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The Pembroke variety of Welsh Corgi is a
cousin to the Cardigan Welsh Corgi; most
likely the breed was crossed with Pomeranians,
Schipperkes, or the Lancashire Heeler around
the 12th Century. After that time, authorities
claim that nearly every farm in Wales owned
at least two Pembroke Corgis. The dogs were
used mainly to herd and drive cattle. Although
the Cardigan and Pembroke Corgis were originally
shown as the same breed, the Pembroke Corgis
tended to be more popular and won more championships.
In 1934, the Pembroke and Cardigan were
each recognized as a separate and official
The Pembroke Welsh Corgi is affectionate
and makes a wonderful family pet and companion.
This breed is easy to train and gets along
with other pets and animals - of course
early socialization is necessary. The Pembroke
Corgi enjoys country or city living, as
long as he is provided with plenty of exercise.
The height of a Pembroke Welsh Corgi is
10 - 12" (25.4 - 30.5cm)
USA: Males not to exceed 30 lbs, females
not to exceed 28 lbs. Canada: Males weigh
20 to 24 lbs (9-11 kg); females weigh 18
to 22 lbs (8-10 kg).
Type: Pembroke Welsh Corgis
have a double coat. The outer coat is dense,
coarse and longer than the undercoat which
is medium in length, soft and water resistant.
Pembroke Welsh Corgis' undercoat sheds twice
a year. Routine brushing is necessary to
keep the coat in good shape. Bathing the
Pembroke Welsh Corgi should be done when
necessary or about once a month.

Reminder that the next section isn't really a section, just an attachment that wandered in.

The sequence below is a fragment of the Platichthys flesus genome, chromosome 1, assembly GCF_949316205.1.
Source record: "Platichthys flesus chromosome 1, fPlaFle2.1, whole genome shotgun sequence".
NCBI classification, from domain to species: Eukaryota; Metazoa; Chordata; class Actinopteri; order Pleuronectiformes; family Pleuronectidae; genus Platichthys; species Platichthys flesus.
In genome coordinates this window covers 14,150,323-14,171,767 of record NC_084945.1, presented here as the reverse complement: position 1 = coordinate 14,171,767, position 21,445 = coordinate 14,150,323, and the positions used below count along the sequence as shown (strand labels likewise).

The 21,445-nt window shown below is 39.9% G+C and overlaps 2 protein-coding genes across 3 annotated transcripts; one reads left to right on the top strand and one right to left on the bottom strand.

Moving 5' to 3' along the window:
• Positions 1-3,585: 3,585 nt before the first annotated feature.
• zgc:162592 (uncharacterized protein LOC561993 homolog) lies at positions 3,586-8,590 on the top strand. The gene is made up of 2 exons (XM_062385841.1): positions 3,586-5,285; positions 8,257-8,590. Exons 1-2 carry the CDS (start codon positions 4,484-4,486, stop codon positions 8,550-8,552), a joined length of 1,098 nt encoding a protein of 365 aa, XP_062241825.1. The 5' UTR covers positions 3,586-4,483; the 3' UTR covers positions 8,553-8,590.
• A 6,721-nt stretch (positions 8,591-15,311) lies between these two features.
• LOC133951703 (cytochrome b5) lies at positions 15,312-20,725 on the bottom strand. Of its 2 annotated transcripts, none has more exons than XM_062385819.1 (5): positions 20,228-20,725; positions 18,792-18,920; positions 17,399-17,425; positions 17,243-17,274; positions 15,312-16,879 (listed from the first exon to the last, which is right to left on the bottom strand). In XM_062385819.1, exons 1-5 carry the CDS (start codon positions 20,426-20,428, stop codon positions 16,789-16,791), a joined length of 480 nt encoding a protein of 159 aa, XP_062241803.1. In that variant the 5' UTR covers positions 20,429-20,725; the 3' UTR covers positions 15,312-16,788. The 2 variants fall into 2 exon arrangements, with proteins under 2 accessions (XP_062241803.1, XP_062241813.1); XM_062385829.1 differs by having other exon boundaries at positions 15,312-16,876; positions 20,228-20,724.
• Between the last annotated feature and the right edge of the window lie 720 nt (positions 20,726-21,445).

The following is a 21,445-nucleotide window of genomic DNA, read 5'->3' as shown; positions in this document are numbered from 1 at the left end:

Colors of the Pembroke Welsh
Corgi's coat can include red, sable, fawn,
black, or tan, with possible white markings.
Regular brushing is required with no special
The Pembroke Welsh Corgi is intelligent,
protective and makes a great companion.
They do well with children, however, the
main concern is that they may nip at their
heels - a behavior which should be corrected
and prevented early on. The Pembroke Welsh
Corgi is very alert and will bark if something
is out of the norm - making him a great
watch dog. These smart dogs are easy to
train and respond best to firm, consistent
and positive methods. Pembroke Welsh Corgis
like to be with their family and with people
in general, therefore best if not left alone
either in the home or backyard. They also
get along with other dogs and cats and as
well as small animals, however, introduction
must be done properly and early socialization
is also a must. In addition, the Pembroke
Welsh Corgi is a natural herder, so he may
want to be the one in charge and herd the
other pets as well as children. Exercise
is very important for the Pembroke Welsh
Corgi because it truly helps with physical
and mental well being. Several daily long
or short walks are ideal in addition to
free play. Because of their short legs,
exercise should not be too strenuous.
Concerns: The Pembroke Welsh
Corgi is generally a very healthy breed.
Some health issues which may be of concern
include: hip dysplasia, eye problems (PRA,
cataracts, retinal folds), cancer and autoimmune
diseases. In addition, it is important to
watch how much you feed your Pembroke Welsh
Corgi as he may easily become overweight.
The average life span is 12 - 15 years,
although many may live well into their teens.
Keeping your Pembroke Welsh Corgi active
and in shape can play a significant role
in its life span.
• The name "Corgi" comes
from the Celtic word for dog.
• In the 1930s, King George bought
his daughters, Elizabeth and Margaret Rose,
a pair of Corgis and their descendents are
now the Royal Family's pets.
• The Pembroke Welsh Corgi is cousin
to the Cardigan
Welsh Corgi and while they have many
similarities, the most notable difference
is their tails - the Cardigan has a tail
and the Pembroke has a very short one. Another
big difference is type of ear - the Pembroke
Welsh Corgi has perky, upright ears while
the Cardigan Welsh Corgi has rounded ears.
AKC: Herding Group
ANKC: Working Group
CKC: Group 7 Working Dogs
FCI: Group 1 Section 2 Sheepdogs
UKC: Herding Dog